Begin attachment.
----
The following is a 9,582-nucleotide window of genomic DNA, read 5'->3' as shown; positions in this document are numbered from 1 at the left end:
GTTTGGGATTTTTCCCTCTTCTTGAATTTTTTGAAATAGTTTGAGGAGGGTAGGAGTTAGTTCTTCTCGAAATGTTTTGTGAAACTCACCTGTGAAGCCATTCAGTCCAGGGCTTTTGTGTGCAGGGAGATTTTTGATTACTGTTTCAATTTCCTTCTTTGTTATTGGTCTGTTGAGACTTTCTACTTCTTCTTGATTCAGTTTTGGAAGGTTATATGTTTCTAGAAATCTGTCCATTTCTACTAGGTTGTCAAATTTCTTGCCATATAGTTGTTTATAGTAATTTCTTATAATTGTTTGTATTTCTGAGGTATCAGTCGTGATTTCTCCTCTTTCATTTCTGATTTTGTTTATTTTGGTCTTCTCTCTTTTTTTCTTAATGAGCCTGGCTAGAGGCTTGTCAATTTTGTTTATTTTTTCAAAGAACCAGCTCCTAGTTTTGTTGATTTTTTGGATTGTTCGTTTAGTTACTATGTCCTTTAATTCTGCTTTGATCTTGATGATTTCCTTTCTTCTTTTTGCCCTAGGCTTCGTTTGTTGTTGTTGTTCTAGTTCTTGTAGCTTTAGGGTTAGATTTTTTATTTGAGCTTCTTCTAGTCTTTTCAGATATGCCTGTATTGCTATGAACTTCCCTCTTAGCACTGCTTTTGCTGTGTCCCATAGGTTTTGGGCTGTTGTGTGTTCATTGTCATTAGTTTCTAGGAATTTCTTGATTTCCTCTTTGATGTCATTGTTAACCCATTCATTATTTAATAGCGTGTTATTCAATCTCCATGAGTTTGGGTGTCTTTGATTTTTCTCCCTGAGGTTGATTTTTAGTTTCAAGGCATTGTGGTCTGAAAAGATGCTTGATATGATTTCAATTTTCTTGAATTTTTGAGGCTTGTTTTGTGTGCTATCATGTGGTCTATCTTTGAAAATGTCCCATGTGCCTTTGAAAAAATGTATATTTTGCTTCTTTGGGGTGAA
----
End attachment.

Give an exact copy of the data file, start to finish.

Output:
The following is a 9,582-nucleotide window of genomic DNA, read 5'->3' as shown; positions in this document are numbered from 1 at the left end:
GTTTGGGATTTTTCCCTCTTCTTGAATTTTTTGAAATAGTTTGAGGAGGGTAGGAGTTAGTTCTTCTCGAAATGTTTTGTGAAACTCACCTGTGAAGCCATTCAGTCCAGGGCTTTTGTGTGCAGGGAGATTTTTGATTACTGTTTCAATTTCCTTCTTTGTTATTGGTCTGTTGAGACTTTCTACTTCTTCTTGATTCAGTTTTGGAAGGTTATATGTTTCTAGAAATCTGTCCATTTCTACTAGGTTGTCAAATTTCTTGCCATATAGTTGTTTATAGTAATTTCTTATAATTGTTTGTATTTCTGAGGTATCAGTCGTGATTTCTCCTCTTTCATTTCTGATTTTGTTTATTTTGGTCTTCTCTCTTTTTTTCTTAATGAGCCTGGCTAGAGGCTTGTCAATTTTGTTTATTTTTTCAAAGAACCAGCTCCTAGTTTTGTTGATTTTTTGGATTGTTCGTTTAGTTACTATGTCCTTTAATTCTGCTTTGATCTTGATGATTTCCTTTCTTCTTTTTGCCCTAGGCTTCGTTTGTTGTTGTTGTTCTAGTTCTTGTAGCTTTAGGGTTAGATTTTTTATTTGAGCTTCTTCTAGTCTTTTCAGATATGCCTGTATTGCTATGAACTTCCCTCTTAGCACTGCTTTTGCTGTGTCCCATAGGTTTTGGGCTGTTGTGTGTTCATTGTCATTAGTTTCTAGGAATTTCTTGATTTCCTCTTTGATGTCATTGTTAACCCATTCATTATTTAATAGCGTGTTATTCAATCTCCATGAGTTTGGGTGTCTTTGATTTTTCTCCCTGAGGTTGATTTTTAGTTTCAAGGCATTGTGGTCTGAAAAGATGCTTGATATGATTTCAATTTTCTTGAATTTTTGAGGCTTGTTTTGTGTGCTATCATGTGGTCTATCTTTGAAAATGTCCCATGTGCCTTTGAAAAAATGTATATTTTGCTTCTTTGGGGTGAA